Employment Contract

An employment contract is always negotiated with senior managers.
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An employment contract is a written legal document that lays out binding terms and conditions of an employment relationship between an employee and an employer. Differences exist in private and public sector employment contracts because the goals of an employment contract are different in each sector.

Private Sector Contracts for Senior Positions

An employment contract is written most frequently in the private sector for higher-level jobs and for senior employees who have a lot to lose if an employment relationship does not work out as planned.

If the employee is leaving a current employer to accept your position, they will rightfully try to protect their interests. Employment relationships do not always work out despite arduous selection processes and the positive wishes of both parties in the employment relationship.

Many factors play a role in whether the senior employee is successful. These factors include the marketplace, the employer's other employees, the employer's past practices, and commitment or not to the agenda the senior employee is hired to accomplish.

Employment Contracts and Leaving Senior Positions

So, anyone who leaves a senior role to take on a new role in an unknown territory should protect their best interests with an employment contract.

Contracts recognize the fact that the more senior the position, the more time and difficulty the employee will have to replace their employment. So, the agreements often contain severance packages and other clauses that protect the employee’s wellbeing.

They are generally negotiated and reviewed by an employment law attorney. Both the employee and employer will usually have the contract reviewed by legal counsel. Negotiations can be intense as both sides make an effort to protect their interests. 

Job Offer Letters as Employment Contracts

A job offer letter is an informal employment contract used in private sector employment. The job offer letter usually spells out just the basics of compensation and benefits, paid time off, job title, and reporting relationships.

Employers who use a job offer letter with senior employees may need to offer the employee an offer letter that spells out many of the same components you would find in a formal employment contract. Many senior employees prefer an attorney negotiated an employment contract that spells out all agreements in detail.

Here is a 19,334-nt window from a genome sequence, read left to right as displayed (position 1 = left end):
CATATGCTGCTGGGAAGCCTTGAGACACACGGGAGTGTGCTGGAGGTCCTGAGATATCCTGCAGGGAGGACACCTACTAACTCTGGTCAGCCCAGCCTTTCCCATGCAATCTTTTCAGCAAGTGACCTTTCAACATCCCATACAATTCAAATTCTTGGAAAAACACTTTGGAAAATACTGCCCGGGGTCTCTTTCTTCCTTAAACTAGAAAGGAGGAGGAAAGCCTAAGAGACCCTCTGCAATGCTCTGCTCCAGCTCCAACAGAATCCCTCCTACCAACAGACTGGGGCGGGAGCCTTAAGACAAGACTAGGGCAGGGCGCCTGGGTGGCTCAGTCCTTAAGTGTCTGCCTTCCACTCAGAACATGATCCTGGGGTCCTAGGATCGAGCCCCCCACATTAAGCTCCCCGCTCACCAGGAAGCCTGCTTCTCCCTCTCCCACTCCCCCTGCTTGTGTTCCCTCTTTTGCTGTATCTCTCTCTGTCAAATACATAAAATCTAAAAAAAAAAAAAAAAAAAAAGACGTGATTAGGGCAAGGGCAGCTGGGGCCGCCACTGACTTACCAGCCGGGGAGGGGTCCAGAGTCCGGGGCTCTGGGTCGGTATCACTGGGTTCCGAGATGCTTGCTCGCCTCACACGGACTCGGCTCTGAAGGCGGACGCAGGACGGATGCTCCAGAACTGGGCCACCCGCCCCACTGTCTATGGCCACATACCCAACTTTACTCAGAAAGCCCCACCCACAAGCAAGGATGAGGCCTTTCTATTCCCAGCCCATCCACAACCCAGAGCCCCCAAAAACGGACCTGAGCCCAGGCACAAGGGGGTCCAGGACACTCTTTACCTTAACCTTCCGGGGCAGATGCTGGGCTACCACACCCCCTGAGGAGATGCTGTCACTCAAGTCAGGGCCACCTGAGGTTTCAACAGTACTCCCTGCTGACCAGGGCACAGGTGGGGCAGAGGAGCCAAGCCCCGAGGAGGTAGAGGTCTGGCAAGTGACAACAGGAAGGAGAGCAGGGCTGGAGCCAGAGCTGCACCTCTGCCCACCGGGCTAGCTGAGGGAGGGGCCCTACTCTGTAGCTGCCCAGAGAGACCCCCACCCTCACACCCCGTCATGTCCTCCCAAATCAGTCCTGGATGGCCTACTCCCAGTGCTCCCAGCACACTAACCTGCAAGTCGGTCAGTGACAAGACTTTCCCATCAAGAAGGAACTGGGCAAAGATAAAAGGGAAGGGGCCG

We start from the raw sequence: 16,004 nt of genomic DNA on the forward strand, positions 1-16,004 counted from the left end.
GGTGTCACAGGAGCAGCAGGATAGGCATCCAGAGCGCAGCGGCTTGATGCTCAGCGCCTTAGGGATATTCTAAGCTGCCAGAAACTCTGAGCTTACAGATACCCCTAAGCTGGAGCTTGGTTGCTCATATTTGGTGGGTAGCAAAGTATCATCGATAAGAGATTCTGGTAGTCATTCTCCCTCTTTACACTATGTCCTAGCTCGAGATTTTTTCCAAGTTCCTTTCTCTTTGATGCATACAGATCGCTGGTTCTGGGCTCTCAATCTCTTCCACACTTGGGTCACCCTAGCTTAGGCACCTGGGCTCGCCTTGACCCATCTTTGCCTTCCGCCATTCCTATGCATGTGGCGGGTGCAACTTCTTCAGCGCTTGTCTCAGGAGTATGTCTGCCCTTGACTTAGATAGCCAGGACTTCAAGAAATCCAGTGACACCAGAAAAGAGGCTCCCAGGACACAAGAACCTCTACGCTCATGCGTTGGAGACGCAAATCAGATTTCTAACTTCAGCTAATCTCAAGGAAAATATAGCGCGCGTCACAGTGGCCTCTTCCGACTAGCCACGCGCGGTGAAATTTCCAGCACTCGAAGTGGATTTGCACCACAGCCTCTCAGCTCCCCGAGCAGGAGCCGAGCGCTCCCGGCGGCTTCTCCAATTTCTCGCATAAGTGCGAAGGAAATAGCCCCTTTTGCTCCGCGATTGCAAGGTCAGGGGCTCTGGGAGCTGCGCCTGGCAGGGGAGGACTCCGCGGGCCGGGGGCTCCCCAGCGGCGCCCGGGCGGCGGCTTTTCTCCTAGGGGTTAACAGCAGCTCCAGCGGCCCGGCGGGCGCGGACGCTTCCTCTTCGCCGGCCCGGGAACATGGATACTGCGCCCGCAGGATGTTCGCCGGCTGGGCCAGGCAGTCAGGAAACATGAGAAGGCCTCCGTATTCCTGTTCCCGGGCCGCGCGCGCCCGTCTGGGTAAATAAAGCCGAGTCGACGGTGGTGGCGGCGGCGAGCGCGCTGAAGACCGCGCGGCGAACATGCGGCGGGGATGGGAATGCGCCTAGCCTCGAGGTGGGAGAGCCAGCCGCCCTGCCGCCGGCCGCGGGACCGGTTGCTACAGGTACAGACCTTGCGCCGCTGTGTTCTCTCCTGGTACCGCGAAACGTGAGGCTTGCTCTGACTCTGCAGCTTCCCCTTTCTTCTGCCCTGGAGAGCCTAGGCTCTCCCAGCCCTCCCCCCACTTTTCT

Depending on the position the employment contract or job offer letter defines, the employee may be required to sign a non-disclosure agreement or a non-compete agreement to get hired. These are usually non-negotiable signed documents.

Union Represented Workplaces

An employment contract is also negotiated for union-represented employees. Unions strive to create workplaces where employees at the same level of seniority, with the same number of years in service, employed in the same job receive the same pay. However, some employers are striving to change this picture to create merit-based pay systems even in workplaces that are covered by a union contract. The struggle is an uphill climb.

Teachers’ unions and public-sector unions that represent groups such as Federal, university, and state employees are difficult to change even when the union leadership agrees with the merit pay—in theory. Private-sector unionized workplaces, common in such sectors as manufacturing, struggle with the same uphill climb in their employment contracts.

A union employment contract also covers employment issues that an employment contract in the private sector may not describe. These union-specific issues include workplace conditions such as grievance procedures, hours of employment, representation by a union steward, and layoff procedures.

What's Covered in an Employment Contract

Every employment contract is different. In a non-union setting, their level of detail depends on the persistence of the employee and employer who are negotiating the details of the contract.

In any contract negotiation, legal representation is recommended. If you're an employee, your job is your livelihood. This livelihood is one area in which you don't want to take any chances or get the details wrong.

As an employer, you also have the option of negotiating with the prospective employee if your first offer is not accepted or your prospective employee makes a counteroffer.

An employment contract generally covers:

  • an overview of job responsibilities
  • reporting relationships
  • salary
  • benefits
  • paid holidays
  • paid vacation
  • paid sick leave,
  • paid time off (PTO)
  • sales commissions
  • bonus pay potential and how a bonus is determined
  • profit sharing and how profit sharing is determined
  • stock options and stock buy-back provisions
  • employment contract signing bonus
  • phone allowance
  • company car
  • car mileage and travel allowance
  • moving and transition expenses
  • any additional negotiated perks
  • details of employment termination including potential causes, the severance package, and the termination notice.